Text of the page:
Introduction to Data migrations

Nowadays, it's easier than ever before to describe everything with data. There's no such thing which couldn't be turned into a set of numbers and letters. That's how computers work and that's what almost everything depends on, currently. When you use any machine, you may be sure that it's somehow connected with data. However, the problems begin when there's a need to make data from different sources work together. What's even less optimistic, problems tend also to occur even if the sources don't differ significantly - sometimes a minor change between old and newer version of application to make data used by them incompatible.

For instance, users of old versions of Microsoft Office suite used to three-letter file extensions - .doc, .xls, .ppt and so on. Since Office 2007 has been released, default extensions changed. There was letter x added to each of them, and even though it was no problem to save new files in the old format, hardly anybody remembered to. Opening old documents in new Office applications was possible, but opening new files in old Offices was not. It was a problem of data incompatibility. What has been needed to read new files on old computers was opening them in new Office (or any external, dedicated program) and saving as old Office files. However, changing the format of thousands of files would be also easy, but way more time-consuming.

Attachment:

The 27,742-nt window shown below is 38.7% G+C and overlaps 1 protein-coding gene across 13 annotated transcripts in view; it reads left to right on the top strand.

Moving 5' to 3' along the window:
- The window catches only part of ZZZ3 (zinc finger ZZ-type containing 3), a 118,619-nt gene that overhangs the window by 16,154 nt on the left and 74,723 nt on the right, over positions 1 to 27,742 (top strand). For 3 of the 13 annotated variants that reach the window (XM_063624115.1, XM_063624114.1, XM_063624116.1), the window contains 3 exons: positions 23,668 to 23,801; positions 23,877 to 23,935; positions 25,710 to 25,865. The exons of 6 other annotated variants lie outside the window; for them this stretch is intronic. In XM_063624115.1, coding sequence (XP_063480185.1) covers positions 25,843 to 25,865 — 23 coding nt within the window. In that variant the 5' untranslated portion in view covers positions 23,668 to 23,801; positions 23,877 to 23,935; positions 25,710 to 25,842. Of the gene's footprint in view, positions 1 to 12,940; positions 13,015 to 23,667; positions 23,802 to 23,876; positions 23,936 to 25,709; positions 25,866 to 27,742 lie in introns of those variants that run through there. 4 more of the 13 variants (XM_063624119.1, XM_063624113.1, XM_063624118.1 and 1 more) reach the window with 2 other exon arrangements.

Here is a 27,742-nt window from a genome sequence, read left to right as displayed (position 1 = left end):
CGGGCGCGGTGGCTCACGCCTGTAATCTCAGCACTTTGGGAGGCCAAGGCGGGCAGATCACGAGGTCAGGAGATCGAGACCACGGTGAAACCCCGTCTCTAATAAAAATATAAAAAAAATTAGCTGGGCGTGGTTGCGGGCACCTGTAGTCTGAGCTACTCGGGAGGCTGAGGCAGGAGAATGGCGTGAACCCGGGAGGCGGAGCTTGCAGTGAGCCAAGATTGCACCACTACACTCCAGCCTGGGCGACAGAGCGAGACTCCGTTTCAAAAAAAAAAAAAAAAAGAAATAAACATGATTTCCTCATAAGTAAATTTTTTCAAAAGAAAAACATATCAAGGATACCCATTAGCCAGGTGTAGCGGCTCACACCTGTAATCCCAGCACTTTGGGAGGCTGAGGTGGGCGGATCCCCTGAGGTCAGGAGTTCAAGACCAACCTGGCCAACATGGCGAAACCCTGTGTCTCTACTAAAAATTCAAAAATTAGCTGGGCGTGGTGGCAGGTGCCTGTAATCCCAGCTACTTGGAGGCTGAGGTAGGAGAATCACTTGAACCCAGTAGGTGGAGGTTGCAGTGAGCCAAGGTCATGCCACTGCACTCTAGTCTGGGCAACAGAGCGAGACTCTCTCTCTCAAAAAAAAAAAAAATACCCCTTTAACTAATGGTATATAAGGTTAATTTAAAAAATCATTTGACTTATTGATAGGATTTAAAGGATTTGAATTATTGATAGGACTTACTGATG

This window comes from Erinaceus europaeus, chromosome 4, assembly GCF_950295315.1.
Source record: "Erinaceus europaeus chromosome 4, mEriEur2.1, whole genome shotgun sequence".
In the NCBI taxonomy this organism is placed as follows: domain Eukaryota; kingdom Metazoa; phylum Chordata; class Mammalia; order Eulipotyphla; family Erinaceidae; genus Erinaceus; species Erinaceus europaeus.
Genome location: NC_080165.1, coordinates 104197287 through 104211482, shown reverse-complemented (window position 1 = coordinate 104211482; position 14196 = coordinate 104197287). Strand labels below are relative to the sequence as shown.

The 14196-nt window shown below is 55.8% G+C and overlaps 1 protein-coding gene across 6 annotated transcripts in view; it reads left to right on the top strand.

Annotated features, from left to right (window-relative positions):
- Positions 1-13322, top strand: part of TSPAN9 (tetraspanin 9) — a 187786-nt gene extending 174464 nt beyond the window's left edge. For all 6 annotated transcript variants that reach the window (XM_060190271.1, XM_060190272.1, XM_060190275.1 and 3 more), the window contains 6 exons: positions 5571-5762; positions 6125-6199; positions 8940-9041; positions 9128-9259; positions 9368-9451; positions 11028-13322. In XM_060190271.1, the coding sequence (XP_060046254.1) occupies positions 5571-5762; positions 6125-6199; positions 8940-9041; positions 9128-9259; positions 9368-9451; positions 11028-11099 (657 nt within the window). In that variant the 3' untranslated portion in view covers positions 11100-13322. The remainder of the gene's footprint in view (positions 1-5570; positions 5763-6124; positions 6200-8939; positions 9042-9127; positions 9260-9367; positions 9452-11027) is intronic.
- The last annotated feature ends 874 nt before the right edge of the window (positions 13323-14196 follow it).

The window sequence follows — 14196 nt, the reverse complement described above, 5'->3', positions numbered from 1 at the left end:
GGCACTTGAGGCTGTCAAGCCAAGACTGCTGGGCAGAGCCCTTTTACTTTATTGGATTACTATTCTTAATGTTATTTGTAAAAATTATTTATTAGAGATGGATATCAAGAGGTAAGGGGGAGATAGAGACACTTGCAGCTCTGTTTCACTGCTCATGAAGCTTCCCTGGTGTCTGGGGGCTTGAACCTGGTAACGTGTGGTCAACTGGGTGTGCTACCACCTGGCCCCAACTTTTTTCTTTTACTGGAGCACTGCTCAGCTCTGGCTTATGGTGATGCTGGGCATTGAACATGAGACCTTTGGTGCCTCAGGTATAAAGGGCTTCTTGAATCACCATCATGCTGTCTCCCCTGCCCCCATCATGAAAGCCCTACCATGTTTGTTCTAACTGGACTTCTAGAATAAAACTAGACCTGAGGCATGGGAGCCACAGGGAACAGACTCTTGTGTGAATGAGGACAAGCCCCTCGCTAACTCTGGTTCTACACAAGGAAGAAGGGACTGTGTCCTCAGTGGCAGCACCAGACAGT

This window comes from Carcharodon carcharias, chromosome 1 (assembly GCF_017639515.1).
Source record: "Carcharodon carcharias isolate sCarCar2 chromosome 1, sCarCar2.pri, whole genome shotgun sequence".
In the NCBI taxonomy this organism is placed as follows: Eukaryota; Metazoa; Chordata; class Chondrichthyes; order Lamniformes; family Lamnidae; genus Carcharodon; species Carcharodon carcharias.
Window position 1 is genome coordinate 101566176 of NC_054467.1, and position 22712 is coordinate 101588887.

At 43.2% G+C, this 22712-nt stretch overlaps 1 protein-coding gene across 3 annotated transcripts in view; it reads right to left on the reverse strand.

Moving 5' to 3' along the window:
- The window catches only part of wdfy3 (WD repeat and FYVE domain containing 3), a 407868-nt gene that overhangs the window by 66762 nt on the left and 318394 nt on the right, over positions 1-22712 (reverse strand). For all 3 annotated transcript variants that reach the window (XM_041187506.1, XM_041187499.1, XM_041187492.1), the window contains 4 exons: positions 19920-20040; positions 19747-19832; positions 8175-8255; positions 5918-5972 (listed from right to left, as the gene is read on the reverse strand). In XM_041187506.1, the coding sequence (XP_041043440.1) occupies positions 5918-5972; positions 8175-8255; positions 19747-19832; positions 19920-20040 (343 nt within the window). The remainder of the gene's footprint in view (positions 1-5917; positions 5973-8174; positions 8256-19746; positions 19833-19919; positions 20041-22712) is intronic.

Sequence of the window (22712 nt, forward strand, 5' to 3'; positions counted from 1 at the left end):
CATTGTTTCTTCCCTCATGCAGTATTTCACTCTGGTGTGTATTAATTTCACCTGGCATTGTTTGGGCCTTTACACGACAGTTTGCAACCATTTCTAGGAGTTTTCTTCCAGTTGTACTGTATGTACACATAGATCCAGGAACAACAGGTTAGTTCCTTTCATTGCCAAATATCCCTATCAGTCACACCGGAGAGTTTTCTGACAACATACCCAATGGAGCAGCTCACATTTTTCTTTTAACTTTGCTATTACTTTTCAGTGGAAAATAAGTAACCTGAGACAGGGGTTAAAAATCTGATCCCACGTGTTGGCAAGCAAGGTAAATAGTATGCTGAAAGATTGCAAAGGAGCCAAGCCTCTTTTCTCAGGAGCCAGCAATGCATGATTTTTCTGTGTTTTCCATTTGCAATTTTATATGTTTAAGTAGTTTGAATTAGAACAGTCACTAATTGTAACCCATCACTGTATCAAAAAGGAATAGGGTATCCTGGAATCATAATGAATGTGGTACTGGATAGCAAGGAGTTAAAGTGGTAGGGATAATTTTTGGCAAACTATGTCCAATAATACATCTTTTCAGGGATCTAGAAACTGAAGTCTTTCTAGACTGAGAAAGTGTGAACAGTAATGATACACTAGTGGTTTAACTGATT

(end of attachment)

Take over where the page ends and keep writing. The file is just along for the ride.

It also would be necessary - and, moreover, a bit more problematical - to run data migration if there were new systems installed on computers within the organization. For instance, old ones running on Windows with Microsoft Office and the new ones on freely-distributed Linux supplied with OpenOffice suite.

Changing format of Office files or migrating from Windows to Linux is one of the simplies example illustrating the concept. In the real-world business in the data migration projects there are many systems involved, many different database engines, many teams and people (both business and technical), many decisions are to be made, and usually many extra hours are involved...
Data migration is a business process but also a set of technical applications and people's knowledge, usually supported by ETL Tools (extract-transform-load).